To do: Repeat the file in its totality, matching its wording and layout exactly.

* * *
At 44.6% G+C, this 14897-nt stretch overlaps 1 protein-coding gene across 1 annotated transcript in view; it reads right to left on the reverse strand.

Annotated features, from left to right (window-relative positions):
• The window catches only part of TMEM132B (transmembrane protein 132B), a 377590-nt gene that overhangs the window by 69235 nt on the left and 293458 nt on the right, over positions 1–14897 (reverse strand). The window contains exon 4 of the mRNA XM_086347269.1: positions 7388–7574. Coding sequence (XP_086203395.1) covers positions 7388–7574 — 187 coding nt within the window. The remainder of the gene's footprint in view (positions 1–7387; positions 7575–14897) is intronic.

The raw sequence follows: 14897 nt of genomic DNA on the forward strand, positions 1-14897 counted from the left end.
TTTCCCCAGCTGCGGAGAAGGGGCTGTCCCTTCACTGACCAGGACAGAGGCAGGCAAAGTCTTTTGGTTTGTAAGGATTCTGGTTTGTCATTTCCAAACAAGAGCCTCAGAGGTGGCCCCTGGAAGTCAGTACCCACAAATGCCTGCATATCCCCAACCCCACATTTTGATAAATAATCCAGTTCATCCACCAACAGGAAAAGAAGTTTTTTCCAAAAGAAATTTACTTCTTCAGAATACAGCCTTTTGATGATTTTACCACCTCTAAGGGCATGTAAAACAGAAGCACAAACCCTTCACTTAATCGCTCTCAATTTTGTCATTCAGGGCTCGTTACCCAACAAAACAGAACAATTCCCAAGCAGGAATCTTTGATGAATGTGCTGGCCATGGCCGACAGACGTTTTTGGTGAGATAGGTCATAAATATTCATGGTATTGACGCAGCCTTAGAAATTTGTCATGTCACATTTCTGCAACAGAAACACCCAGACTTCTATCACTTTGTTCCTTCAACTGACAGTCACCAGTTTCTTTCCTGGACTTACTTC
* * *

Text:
At 44.6% G+C, this 14897-nt stretch overlaps 1 protein-coding gene across 1 annotated transcript in view; it reads right to left on the reverse strand.

Annotated features, from left to right (window-relative positions):
• The window catches only part of TMEM132B (transmembrane protein 132B), a 377590-nt gene that overhangs the window by 69235 nt on the left and 293458 nt on the right, over positions 1–14897 (reverse strand). The window contains exon 4 of the mRNA XM_086347269.1: positions 7388–7574. Coding sequence (XP_086203395.1) covers positions 7388–7574 — 187 coding nt within the window. The remainder of the gene's footprint in view (positions 1–7387; positions 7575–14897) is intronic.

The raw sequence follows: 14897 nt of genomic DNA on the forward strand, positions 1-14897 counted from the left end.
TTTCCCCAGCTGCGGAGAAGGGGCTGTCCCTTCACTGACCAGGACAGAGGCAGGCAAAGTCTTTTGGTTTGTAAGGATTCTGGTTTGTCATTTCCAAACAAGAGCCTCAGAGGTGGCCCCTGGAAGTCAGTACCCACAAATGCCTGCATATCCCCAACCCCACATTTTGATAAATAATCCAGTTCATCCACCAACAGGAAAAGAAGTTTTTTCCAAAAGAAATTTACTTCTTCAGAATACAGCCTTTTGATGATTTTACCACCTCTAAGGGCATGTAAAACAGAAGCACAAACCCTTCACTTAATCGCTCTCAATTTTGTCATTCAGGGCTCGTTACCCAACAAAACAGAACAATTCCCAAGCAGGAATCTTTGATGAATGTGCTGGCCATGGCCGACAGACGTTTTTGGTGAGATAGGTCATAAATATTCATGGTATTGACGCAGCCTTAGAAATTTGTCATGTCACATTTCTGCAACAGAAACACCCAGACTTCTATCACTTTGTTCCTTCAACTGACAGTCACCAGTTTCTTTCCTGGACTTACTTC